‘Tate Encounters: Britishness and Visual Culture’, funded by the Arts and Humanities Research Council under their strategic programme ‘Diasporas, Migration and Identities’, was a major three-year collaboration between Tate Britain, Chelsea College of Art and Design and London South Bank University. The project addressed the relationship between curatorial practices in the art museum, audience development and engagement, and the impact of cultural diversity policy. The research findings centre around the limits of the politics of representation and identity and aesthetic modernism as a curatorial trope within an analysis of the contemporary cultural condition of hypermodernity, globalisation and digital distribution.
The Wings to Awakening — as alternate expressions of the path to the cessation of stress — are also shaped by the implications of the fact of skillfulness. These implications account directly for the main factors in the Wings — the qualities of equanimity, concentration , and discernment that are needed to develop skillfulness — and indirectly for all the other qualities on which these qualities depend. As expressed in the non-linear pattern of this/that conditionality, these implications also account for the way in which the factors in the Wings must act as supports for one another in a pattern of mutual feedback. And, in the most general terms, the fact that skillfulness leads ultimately to a dimension where skillfulness is transcended, accounts for a paradoxical dynamic common to all seven sets that form the Wings: the meditator must intentionally make use of qualities from which he/she wants to escape, gaining familiarity with them in the course of mastering them to the point where they are naturally stilled. There the transcendent paths and their fruitions take over. This is the sense in which even the path of right practice must eventually be abandoned, but only after it has been brought to the culmination of its development.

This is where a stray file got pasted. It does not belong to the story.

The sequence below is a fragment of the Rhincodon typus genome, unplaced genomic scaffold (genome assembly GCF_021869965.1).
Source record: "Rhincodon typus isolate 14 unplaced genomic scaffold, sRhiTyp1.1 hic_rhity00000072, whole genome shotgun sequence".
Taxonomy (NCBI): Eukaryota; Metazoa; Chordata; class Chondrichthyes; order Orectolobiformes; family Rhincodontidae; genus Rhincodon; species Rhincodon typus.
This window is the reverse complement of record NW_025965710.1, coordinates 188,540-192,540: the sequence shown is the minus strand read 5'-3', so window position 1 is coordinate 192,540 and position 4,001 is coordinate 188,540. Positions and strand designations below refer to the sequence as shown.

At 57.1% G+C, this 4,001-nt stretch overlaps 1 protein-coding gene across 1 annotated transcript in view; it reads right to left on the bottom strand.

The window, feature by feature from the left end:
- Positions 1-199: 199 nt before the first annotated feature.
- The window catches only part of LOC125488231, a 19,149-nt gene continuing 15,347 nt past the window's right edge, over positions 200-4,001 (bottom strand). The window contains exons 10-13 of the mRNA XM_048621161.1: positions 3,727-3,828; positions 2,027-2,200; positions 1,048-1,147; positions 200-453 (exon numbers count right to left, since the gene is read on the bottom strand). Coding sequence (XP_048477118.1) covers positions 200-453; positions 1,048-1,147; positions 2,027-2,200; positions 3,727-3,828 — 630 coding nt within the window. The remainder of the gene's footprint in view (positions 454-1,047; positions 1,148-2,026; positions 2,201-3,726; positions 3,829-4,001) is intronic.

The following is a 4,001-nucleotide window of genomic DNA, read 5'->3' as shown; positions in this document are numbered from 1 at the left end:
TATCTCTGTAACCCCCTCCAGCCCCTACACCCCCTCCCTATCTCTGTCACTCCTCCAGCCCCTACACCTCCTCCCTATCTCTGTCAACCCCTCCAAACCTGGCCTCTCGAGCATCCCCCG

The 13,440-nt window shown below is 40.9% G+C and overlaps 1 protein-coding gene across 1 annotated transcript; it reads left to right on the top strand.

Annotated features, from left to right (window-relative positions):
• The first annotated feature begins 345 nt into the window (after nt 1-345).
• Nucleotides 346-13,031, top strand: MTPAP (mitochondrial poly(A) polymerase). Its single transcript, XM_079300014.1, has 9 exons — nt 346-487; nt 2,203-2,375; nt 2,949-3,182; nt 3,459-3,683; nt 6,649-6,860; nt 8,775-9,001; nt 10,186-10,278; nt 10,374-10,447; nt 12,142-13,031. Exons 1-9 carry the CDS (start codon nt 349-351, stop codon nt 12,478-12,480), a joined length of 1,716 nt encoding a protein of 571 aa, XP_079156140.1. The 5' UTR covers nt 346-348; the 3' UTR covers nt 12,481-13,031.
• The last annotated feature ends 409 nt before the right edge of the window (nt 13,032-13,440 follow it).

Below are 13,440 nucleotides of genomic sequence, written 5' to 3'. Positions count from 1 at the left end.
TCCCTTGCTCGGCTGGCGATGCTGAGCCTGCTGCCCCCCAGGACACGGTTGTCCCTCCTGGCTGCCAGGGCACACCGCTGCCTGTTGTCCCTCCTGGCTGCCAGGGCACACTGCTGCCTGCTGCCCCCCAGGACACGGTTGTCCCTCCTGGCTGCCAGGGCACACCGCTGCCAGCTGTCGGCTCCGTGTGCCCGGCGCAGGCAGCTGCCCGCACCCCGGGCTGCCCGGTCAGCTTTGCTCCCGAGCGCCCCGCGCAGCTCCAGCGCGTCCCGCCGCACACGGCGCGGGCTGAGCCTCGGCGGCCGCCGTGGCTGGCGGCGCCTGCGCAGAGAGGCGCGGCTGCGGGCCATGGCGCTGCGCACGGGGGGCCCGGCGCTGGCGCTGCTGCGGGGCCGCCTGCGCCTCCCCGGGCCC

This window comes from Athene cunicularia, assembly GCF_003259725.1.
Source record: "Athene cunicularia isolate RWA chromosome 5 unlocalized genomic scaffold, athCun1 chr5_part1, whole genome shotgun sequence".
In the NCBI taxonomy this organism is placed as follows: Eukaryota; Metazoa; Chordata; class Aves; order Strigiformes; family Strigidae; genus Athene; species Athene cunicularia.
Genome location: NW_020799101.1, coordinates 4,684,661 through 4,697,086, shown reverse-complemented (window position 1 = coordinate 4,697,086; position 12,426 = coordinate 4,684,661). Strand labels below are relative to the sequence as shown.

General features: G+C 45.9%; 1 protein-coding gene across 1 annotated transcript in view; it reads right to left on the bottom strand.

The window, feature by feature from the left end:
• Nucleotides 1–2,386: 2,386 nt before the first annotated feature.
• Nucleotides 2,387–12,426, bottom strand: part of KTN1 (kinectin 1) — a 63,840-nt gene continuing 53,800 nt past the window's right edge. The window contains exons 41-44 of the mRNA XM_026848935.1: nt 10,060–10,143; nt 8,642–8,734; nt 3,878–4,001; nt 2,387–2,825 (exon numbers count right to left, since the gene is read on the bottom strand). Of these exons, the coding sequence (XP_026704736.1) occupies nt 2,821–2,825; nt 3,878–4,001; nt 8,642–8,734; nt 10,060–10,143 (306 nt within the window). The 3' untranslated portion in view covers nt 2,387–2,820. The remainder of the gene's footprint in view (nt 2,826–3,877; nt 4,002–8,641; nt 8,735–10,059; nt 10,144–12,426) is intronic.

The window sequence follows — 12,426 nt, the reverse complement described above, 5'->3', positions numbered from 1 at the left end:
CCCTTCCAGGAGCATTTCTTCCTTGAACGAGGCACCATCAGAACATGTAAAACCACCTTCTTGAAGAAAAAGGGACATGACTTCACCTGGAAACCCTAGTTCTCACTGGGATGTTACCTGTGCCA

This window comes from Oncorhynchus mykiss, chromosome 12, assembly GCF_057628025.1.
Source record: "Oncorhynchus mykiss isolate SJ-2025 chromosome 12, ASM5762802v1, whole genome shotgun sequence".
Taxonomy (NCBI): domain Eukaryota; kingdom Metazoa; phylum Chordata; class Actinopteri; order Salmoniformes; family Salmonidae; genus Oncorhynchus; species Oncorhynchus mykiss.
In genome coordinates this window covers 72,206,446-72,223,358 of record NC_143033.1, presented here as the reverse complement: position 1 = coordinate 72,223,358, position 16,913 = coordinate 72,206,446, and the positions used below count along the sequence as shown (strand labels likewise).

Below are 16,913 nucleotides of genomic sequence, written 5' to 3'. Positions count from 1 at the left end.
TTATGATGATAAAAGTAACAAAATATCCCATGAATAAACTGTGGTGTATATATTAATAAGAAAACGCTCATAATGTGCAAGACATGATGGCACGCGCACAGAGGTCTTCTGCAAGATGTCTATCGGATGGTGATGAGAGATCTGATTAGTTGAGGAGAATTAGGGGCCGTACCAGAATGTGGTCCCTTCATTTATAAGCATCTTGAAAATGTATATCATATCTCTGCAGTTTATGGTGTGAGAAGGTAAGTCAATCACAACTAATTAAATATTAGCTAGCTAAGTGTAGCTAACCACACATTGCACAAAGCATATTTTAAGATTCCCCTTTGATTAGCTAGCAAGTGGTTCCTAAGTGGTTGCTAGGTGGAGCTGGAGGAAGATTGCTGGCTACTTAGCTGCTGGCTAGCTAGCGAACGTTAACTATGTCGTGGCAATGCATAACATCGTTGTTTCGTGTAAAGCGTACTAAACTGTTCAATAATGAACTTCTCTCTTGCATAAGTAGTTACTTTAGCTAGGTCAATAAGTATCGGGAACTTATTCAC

"Mathematics is not a careful march down a well-cleared highway, but a journey into a strange wilderness, where the explorers often get lost. Rigour should be a signal to the historian that the maps have been made, and the real explorers have gone elsewhere." ~Anglin, . "Mathematics and History", Mathematical Intelligencer, v. 4, no. 4.
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